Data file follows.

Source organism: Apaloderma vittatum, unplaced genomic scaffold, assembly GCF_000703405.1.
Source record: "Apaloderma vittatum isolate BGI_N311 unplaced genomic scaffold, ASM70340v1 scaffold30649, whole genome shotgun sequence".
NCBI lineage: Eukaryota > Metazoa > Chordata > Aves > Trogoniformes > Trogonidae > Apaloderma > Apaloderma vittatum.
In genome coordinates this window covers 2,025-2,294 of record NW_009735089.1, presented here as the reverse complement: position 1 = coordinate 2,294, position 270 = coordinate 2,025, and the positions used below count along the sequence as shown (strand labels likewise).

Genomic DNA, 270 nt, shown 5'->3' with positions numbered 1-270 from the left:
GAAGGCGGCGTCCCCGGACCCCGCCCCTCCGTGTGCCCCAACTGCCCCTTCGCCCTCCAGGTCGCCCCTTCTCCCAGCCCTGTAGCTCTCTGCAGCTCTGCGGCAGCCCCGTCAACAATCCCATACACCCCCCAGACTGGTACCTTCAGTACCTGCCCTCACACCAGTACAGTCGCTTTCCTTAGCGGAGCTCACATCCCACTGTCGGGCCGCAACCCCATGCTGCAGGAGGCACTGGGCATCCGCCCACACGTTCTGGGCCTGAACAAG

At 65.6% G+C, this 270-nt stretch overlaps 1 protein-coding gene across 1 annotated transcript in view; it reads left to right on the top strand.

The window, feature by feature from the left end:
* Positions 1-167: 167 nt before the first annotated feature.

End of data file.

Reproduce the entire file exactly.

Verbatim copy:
Source organism: Apaloderma vittatum, unplaced genomic scaffold, assembly GCF_000703405.1.
Source record: "Apaloderma vittatum isolate BGI_N311 unplaced genomic scaffold, ASM70340v1 scaffold30649, whole genome shotgun sequence".
NCBI lineage: Eukaryota > Metazoa > Chordata > Aves > Trogoniformes > Trogonidae > Apaloderma > Apaloderma vittatum.
In genome coordinates this window covers 2,025-2,294 of record NW_009735089.1, presented here as the reverse complement: position 1 = coordinate 2,294, position 270 = coordinate 2,025, and the positions used below count along the sequence as shown (strand labels likewise).

Genomic DNA, 270 nt, shown 5'->3' with positions numbered 1-270 from the left:
GAAGGCGGCGTCCCCGGACCCCGCCCCTCCGTGTGCCCCAACTGCCCCTTCGCCCTCCAGGTCGCCCCTTCTCCCAGCCCTGTAGCTCTCTGCAGCTCTGCGGCAGCCCCGTCAACAATCCCATACACCCCCCAGACTGGTACCTTCAGTACCTGCCCTCACACCAGTACAGTCGCTTTCCTTAGCGGAGCTCACATCCCACTGTCGGGCCGCAACCCCATGCTGCAGGAGGCACTGGGCATCCGCCCACACGTTCTGGGCCTGAACAAG

At 65.6% G+C, this 270-nt stretch overlaps 1 protein-coding gene across 1 annotated transcript in view; it reads left to right on the top strand.

The window, feature by feature from the left end:
* Positions 1-167: 167 nt before the first annotated feature.